If a girl scout in your house is selling cookies, who are the top prospects on her list? That’s a no-brainer. Even friends who have sworn off sugar will probably say yes to a box of Thin Mints from your fledgling entrepreneur.

An emotional connection paves the way for an easy sale. That advice is increasingly important for associations. New generations of members want you to meet them on their terms. They expect you to understand who they are, know what they like, and respect how they want to be treated.

.orgSource Senior Consultant, Amy Williams, offers this advice. “Now, more than ever, the focus should be on meeting consumers where they are with the information they want. This is a big change for organizations. The best strategy isn’t promoting what you want to share, it’s giving customers what they need and preparing them to address the challenges they face. Today, marketers have many tools available to take the online pulse.”

Embrace the Differences

Until recently, it wasn’t unusual for associations to treat members as a monolith, a group who could be communicated with in a one-size-fits-all manner. Everyone, regardless of age, gender, or level of interest, received a stock message with their renewal notice. Boilerplate promotions for the annual meeting were not uncommon. The delivery medium was typically the same for all recipients. That standardized approach had a lot to do with the fact that it wasn’t easy to identify individual preferences or customize messaging.

One of the paradoxes of technology is that something we think of as the opposite of emotional is a fantastic tool for building relationships. Even organizations with thousands of members can now treat each person as though they are unique—which of course they are.

A new breed of systems makes gathering and analyzing multidimensional data on each of your constituents possible. You can have access to both the demographics of your entire membership and the details of individual behavior.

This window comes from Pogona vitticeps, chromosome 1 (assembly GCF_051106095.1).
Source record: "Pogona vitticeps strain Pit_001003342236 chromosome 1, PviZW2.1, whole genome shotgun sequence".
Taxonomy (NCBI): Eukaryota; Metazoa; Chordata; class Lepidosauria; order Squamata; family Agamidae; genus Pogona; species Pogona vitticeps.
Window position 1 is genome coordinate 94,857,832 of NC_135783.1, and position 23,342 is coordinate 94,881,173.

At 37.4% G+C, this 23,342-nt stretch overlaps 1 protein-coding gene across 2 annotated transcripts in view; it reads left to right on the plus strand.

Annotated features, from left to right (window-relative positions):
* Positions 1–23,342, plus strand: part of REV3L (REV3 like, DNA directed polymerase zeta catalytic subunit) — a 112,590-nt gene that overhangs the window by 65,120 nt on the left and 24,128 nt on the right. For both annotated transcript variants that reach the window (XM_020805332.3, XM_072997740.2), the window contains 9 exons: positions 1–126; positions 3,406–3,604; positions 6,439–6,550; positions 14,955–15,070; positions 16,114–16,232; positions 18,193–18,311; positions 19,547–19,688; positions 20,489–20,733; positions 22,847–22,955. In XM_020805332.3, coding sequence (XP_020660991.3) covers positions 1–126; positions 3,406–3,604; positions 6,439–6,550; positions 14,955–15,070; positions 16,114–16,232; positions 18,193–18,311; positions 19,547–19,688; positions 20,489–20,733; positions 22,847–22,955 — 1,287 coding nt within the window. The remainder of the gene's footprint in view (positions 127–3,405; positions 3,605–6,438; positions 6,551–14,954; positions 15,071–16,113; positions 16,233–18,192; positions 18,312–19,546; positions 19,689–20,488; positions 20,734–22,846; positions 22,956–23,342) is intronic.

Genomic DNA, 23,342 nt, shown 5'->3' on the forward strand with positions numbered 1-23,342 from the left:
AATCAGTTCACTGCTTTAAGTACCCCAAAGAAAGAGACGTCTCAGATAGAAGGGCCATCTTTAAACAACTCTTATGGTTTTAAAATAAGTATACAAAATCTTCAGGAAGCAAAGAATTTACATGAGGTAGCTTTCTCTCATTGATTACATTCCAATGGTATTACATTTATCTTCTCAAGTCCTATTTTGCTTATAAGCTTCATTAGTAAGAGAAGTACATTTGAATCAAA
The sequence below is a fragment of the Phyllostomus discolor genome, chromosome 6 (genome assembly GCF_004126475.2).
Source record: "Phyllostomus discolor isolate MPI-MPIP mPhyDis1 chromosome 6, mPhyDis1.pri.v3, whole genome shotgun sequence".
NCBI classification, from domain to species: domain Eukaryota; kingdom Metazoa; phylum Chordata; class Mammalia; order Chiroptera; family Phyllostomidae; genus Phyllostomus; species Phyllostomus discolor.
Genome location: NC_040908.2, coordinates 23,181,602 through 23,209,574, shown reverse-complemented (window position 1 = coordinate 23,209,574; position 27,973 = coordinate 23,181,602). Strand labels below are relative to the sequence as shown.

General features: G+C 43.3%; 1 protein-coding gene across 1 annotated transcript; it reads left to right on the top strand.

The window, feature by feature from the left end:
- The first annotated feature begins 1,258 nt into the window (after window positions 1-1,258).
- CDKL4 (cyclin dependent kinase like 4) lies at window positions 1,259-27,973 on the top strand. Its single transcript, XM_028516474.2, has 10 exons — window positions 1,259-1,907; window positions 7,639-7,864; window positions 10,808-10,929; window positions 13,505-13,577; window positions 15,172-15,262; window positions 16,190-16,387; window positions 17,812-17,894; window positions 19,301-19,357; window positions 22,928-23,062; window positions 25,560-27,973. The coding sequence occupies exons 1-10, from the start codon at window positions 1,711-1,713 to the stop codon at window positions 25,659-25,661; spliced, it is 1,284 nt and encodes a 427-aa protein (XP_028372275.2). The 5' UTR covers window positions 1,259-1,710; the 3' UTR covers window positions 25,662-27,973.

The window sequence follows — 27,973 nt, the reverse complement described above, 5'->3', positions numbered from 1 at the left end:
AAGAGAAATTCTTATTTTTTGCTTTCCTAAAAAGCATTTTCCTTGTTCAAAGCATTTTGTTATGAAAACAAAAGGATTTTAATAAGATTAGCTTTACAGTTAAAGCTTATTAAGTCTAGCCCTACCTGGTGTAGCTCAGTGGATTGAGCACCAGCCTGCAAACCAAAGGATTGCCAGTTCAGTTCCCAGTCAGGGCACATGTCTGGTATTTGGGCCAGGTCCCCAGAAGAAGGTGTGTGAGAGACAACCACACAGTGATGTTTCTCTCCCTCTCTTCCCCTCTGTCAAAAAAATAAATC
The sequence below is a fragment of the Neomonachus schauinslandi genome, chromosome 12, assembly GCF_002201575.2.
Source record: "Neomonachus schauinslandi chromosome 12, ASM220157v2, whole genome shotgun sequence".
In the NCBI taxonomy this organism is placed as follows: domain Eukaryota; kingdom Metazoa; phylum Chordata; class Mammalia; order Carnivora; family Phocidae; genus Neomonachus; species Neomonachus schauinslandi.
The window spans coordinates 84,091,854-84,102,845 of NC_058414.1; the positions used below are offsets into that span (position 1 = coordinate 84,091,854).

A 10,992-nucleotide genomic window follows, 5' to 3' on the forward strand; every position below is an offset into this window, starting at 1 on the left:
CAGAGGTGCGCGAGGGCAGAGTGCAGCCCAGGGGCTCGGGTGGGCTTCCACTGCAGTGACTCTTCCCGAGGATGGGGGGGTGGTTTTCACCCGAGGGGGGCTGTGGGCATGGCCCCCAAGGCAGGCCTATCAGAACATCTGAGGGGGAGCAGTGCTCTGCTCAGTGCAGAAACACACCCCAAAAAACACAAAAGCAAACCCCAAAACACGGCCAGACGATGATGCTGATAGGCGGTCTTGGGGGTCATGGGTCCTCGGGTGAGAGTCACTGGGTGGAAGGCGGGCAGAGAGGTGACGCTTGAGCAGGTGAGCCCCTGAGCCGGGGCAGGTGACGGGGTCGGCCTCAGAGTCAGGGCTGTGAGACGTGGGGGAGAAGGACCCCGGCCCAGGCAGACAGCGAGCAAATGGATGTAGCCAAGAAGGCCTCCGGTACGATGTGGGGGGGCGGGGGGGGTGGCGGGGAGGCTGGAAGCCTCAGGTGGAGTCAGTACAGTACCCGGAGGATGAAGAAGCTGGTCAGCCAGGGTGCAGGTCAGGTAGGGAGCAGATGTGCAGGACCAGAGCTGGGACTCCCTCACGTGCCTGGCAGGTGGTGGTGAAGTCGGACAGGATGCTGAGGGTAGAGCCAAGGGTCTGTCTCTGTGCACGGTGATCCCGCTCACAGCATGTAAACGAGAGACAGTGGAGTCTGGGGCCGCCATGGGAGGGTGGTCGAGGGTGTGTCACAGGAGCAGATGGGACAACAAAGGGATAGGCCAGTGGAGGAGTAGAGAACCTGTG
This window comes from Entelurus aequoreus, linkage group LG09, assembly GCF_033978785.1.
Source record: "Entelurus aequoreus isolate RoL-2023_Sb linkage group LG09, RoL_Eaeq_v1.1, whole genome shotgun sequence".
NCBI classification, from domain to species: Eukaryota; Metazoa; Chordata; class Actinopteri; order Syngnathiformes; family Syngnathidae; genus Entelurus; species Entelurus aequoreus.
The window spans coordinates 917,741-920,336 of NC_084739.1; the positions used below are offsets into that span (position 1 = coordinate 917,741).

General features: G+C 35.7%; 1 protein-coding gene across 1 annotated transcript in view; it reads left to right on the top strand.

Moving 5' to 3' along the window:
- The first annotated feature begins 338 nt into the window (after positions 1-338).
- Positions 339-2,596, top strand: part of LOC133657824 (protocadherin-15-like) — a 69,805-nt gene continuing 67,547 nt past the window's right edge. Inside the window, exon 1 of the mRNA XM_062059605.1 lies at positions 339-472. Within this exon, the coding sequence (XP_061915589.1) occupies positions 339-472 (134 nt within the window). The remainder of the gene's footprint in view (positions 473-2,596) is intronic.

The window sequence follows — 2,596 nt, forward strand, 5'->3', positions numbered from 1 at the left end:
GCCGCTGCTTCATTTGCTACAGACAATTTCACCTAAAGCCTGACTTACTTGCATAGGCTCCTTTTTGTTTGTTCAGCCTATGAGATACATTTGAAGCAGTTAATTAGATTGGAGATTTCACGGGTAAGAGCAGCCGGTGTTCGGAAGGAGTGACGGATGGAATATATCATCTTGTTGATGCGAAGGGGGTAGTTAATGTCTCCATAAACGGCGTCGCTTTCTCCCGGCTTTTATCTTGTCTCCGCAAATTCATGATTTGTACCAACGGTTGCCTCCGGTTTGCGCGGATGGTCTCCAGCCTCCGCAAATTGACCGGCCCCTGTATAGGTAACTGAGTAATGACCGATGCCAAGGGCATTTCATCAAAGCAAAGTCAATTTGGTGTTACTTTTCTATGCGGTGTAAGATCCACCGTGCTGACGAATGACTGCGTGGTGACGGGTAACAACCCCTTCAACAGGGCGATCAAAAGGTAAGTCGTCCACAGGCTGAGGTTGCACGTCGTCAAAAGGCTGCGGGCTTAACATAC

A tech stack that includes association, content, and learning management systems, along with apps and software for analytics and file sharing replaces the overworked, overcomplicated member database. These sleek new setups put teams up close and personal with every member.

If your association isn’t already taking this deep dive into member preference, it’s time to give becoming a digital organization serious consideration or risk not engaging the groups you need to attract.

Create Connections

Become a Futurist

Gens Y and Z are the future you need to watch.

A 2019 study by Korn Ferry found that the average age of CEO’s across industries was 59 years old. That makes most of today’s leaders part of Gen X, or people born between 1965 and 1980. They are the last generation of executives who will still have a firm foot in the analogue world. Understanding both the BD and AD eras (before digital and after digital) is a good thing. But leaders today must be willing to be obsessive futurists to keep pace with their newest constituents.

Dan Stevens, the president of Association.TV/WorkerBee.TV, is an entrepreneur who always looks forward. Dan offered this observation. “When I was younger, I didn’t realize how rapidly the industry was cycling. Products and services launch, explode, and die as quickly as fireworks. With experience, you become good at spotting the trends. Sometimes we look like we’re salmon swimming in the opposite direction from others because we know that having a blind eye to the future is leading the fish that are following the school to a bad end.” 

Generations Y and Z are the future you need to watch. They have expectations that reflect the connected culture where they are most comfortable interacting. Both groups have different worldviews, and they expect the organizations they support and the products they favor to reflect those preferences.

Understand the Numbers